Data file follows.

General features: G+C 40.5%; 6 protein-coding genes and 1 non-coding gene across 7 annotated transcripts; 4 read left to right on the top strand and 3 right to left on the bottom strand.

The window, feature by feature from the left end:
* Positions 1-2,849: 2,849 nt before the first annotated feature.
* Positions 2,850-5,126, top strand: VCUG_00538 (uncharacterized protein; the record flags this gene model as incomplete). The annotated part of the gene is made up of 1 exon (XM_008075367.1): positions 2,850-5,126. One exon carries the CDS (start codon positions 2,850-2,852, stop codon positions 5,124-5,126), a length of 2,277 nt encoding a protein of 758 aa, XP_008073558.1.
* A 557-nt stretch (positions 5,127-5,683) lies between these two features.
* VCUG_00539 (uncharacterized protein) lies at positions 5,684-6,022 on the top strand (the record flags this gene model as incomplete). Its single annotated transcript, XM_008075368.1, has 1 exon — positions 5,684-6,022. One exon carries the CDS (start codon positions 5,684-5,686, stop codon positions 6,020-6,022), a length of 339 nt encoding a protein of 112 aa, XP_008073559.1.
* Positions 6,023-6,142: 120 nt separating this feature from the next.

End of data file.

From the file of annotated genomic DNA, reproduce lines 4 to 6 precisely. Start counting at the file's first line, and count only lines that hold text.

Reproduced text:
* Positions 2,850-5,126, top strand: VCUG_00538 (uncharacterized protein; the record flags this gene model as incomplete). The annotated part of the gene is made up of 1 exon (XM_008075367.1): positions 2,850-5,126. One exon carries the CDS (start codon positions 2,850-2,852, stop codon positions 5,124-5,126), a length of 2,277 nt encoding a protein of 758 aa, XP_008073558.1.
* A 557-nt stretch (positions 5,127-5,683) lies between these two features.
* VCUG_00539 (uncharacterized protein) lies at positions 5,684-6,022 on the top strand (the record flags this gene model as incomplete). Its single annotated transcript, XM_008075368.1, has 1 exon — positions 5,684-6,022. One exon carries the CDS (start codon positions 5,684-5,686, stop codon positions 6,020-6,022), a length of 339 nt encoding a protein of 112 aa, XP_008073559.1.